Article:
“What the teacher is, is more important than what he teaches.” – Karl A. Menninger.
Most teachers are dedicated and caring professionals who understand that the welfare and progress of students are paramount. However, in most schools there are a few dysfunctional and difficult teachers who may have a different agenda and who do as little as possible. They constitute a source of daily frustration for principals and their more committed colleagues.
Difficult teachers come in various guises. They may be lazy and unprepared, often absent or late, resistant to change, unable to get along with others, unprofessional, negative in outlook, or they may be hostile towards the administration of the school. Some may be close to retirement and just marking time.
Through their actions or inaction in some cases, difficult teachers have a negative impact on student performance and parents’ perceptions of the school. If left unchecked, they will eventually damage the public image of the principal and the school. The principal will be seen as weak and the school will lose its public appeal.
These negative teachers, although few in number, can be influential in the staff room and induce younger teachers to adopt their obstructive behaviour. This negative socialization often results in the formation of a faction which fights against any attempts by the principal to improve teaching, learning and school effectiveness. This faction may even resort to efforts to sabotage new initiatives at the school. Over time, morale and school climate are affected and there is tension in staff relations and staff meetings.
A review of the relevant literature, discussions with other principals over the years and my own experience as a principal have all made it quite clear that leaders of schools must deal with difficult teachers if they want to continue promoting excellence in teaching, learning and all school activities. Good teaching results in improved learning outcomes.
Principals must clearly communicate their vision and goals for the school to every member of staff, student and parent. School values and policy must be known. Monitoring and evaluation must take place at every level of staff and in the programmes offered. The principal can then, with the help of his management team, identify and deal with the difficult teachers who ignore the stated vision, goals, methods and values, and follow their own agenda instead. In this exercise the principal must be courageous, firm, fair, consistent and respectful.
He or she must first have a calm, unemotional chat with each negative teacher, seeking to discover the teacher’s reasons or motives for the negative behaviour. It is possible, in some cases, to solve the problem at this point and the teacher may emerge from the discussion with a greater sense of motivation and commitment.
In more recalcitrant cases it is definitely wise for the principal to have a third party present during the discussion. This would generally be the deputy principal or the relevant department head or senior teacher. Some situations may require the presence of all of these parties.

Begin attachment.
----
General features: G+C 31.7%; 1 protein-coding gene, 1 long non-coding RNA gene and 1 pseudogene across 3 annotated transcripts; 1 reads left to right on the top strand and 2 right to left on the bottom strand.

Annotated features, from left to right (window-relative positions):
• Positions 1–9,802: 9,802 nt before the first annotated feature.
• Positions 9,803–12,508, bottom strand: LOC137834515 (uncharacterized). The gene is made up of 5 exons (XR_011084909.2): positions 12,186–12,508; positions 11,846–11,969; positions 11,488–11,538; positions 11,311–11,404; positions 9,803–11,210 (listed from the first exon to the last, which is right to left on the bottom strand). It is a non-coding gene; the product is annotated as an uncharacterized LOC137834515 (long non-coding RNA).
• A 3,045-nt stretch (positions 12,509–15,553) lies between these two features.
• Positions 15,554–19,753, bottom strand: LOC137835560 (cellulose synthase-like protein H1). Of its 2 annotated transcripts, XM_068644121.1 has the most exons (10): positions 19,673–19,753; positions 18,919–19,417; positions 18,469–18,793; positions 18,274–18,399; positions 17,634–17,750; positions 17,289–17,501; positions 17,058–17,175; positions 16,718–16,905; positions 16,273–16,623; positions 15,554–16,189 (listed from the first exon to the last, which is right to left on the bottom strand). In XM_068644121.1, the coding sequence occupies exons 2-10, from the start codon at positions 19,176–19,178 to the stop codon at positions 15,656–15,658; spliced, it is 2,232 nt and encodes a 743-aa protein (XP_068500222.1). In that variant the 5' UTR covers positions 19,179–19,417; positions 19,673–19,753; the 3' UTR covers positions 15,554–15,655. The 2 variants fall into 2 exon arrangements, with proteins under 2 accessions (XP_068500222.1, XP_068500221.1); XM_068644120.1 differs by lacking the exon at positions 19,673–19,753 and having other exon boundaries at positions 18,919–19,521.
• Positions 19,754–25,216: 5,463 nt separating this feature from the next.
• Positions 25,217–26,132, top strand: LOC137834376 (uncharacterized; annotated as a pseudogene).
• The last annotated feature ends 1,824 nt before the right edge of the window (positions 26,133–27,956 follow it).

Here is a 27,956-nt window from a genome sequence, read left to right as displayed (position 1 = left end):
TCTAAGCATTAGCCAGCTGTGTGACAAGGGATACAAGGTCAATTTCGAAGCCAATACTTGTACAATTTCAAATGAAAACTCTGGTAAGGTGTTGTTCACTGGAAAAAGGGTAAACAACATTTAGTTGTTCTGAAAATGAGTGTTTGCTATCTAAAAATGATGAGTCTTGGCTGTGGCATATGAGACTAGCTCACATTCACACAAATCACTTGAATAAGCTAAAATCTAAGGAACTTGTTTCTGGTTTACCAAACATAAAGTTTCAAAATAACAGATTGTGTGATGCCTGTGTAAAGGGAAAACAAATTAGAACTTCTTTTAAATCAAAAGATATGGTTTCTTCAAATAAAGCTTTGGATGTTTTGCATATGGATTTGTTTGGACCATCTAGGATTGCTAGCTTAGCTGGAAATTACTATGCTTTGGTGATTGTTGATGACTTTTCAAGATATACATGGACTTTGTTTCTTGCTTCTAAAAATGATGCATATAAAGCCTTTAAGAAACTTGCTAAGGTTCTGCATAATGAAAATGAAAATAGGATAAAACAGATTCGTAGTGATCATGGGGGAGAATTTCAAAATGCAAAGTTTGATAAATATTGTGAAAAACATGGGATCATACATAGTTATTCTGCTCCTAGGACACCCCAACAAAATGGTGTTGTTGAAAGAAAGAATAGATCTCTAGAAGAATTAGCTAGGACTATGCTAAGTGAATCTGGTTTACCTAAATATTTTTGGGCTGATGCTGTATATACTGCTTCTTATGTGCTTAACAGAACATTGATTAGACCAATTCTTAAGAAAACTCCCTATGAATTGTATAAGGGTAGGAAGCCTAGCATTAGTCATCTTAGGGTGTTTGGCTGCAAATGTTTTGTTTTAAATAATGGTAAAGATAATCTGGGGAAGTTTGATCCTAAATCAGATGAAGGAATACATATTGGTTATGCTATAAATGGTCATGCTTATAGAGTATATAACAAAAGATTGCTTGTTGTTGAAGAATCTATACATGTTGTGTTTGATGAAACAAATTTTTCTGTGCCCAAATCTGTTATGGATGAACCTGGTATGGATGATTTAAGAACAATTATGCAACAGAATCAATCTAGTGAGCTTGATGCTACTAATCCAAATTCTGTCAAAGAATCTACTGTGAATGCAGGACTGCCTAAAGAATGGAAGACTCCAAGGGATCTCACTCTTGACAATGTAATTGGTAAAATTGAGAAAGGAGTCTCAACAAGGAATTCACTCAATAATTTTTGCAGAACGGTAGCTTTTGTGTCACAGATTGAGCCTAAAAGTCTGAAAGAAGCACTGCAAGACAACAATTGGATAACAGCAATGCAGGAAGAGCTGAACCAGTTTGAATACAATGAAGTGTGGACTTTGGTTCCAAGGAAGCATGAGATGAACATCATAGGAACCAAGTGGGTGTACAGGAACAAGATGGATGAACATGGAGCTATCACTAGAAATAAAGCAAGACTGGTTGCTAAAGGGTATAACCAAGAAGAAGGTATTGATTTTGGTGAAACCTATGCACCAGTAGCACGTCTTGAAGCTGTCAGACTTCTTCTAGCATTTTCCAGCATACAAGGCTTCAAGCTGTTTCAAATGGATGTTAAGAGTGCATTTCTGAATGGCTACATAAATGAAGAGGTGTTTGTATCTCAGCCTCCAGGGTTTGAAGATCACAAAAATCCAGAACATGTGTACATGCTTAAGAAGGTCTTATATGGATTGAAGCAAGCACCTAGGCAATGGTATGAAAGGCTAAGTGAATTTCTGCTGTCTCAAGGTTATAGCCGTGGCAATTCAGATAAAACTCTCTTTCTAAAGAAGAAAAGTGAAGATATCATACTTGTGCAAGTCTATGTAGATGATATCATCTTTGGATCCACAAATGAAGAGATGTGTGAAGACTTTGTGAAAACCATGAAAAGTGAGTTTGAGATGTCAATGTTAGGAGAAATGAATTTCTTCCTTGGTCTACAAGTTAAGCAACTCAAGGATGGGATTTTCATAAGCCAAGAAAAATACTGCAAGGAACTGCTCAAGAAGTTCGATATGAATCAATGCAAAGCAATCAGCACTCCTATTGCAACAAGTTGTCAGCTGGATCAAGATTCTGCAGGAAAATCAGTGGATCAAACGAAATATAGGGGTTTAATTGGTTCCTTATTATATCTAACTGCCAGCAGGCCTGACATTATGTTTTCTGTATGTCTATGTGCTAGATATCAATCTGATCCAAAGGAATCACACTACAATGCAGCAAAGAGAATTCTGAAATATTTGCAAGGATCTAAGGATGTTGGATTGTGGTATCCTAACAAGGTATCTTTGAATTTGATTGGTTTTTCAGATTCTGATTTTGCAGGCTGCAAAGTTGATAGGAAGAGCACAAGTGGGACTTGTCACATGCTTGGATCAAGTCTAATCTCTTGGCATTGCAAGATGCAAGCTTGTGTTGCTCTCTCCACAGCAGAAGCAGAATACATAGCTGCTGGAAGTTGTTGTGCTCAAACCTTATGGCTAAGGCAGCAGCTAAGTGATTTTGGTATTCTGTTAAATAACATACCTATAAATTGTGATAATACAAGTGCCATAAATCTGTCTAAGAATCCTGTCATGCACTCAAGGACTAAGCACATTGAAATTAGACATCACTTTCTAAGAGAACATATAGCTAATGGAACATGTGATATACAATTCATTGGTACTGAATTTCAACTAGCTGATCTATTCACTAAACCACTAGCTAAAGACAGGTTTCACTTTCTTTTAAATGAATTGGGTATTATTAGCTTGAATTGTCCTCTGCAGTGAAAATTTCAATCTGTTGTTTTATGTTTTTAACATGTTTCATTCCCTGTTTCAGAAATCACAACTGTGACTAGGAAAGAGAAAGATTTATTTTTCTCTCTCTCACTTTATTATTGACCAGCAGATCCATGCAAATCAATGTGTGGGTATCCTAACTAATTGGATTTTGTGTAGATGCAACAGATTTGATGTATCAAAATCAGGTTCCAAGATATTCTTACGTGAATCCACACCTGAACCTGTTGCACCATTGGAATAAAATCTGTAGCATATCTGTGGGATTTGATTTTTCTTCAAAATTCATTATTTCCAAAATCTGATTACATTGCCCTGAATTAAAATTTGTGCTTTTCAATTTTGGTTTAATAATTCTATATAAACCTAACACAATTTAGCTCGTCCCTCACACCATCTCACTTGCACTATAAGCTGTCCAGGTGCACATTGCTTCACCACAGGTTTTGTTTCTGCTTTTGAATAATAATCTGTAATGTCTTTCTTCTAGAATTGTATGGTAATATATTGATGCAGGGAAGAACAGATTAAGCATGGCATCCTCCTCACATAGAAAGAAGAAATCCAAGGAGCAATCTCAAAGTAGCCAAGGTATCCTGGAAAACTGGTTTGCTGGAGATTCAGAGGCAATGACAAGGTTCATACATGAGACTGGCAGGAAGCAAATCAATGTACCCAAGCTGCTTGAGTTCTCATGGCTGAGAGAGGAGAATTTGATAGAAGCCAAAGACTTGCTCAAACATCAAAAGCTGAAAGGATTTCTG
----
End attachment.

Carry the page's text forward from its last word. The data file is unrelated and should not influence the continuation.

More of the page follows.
When discussion fails, the principal has to find ways to reduce the influence of the difficult staff member without alienating the rest of the staff. This can be achieved by publicly recognizing and rewarding the positive and exemplary teachers at every opportunity. They can be given greater training and responsibility, empowered, and placed in charge of teams, committees and special projects. Let them implement any good ideas they come up with. Let them make presentations at staff meetings and organize in-house training sessions which will allow them to mentor and instruct younger teachers in classroom management, lesson planning and pastoral care. Make sure that the most deserving among them benefit from any avenues for formal promotion that arise. Insist on professionalism at all times and never let them lose sight of the fact that they are in the teaching profession because of the students. Their success is our success. The aim is to build a true learning community. Each principal can add to this list of morale boosting and motivational activities according to the culture and exigencies of the particular school.
Once the majority of staff is satisfied with the leadership and climate of the school, they will ignore and refuse to support the difficult teachers. These dysfunctional few will then stick out like sore thumbs and will have no credibility. The critical mass of positive teachers will create a climate conducive to learning. The difficult ones will then feel great pressure to conform.
The principal should not let the difficult teachers off the hook. If they persist in their negativity, he or she needs to reprimand them orally and then in writing. Documentation is vital. They can be reported to the Board of Management and the Ministry of Education and their formal evaluations should reflect their shortcomings. Those who are temporary should not be reassigned if they fail to improve over an agreed period of time. The principal should seek to maintain total professionalism at all times in dealing with problematic teachers. I do not share the view, held by some educators, that one should ignore difficult teachers. The onus then falls on the Ministry of Education, after receiving these negative reports, to deal swiftly with any teachers who are shown to be clearly delinquent after appropriate investigation of each case.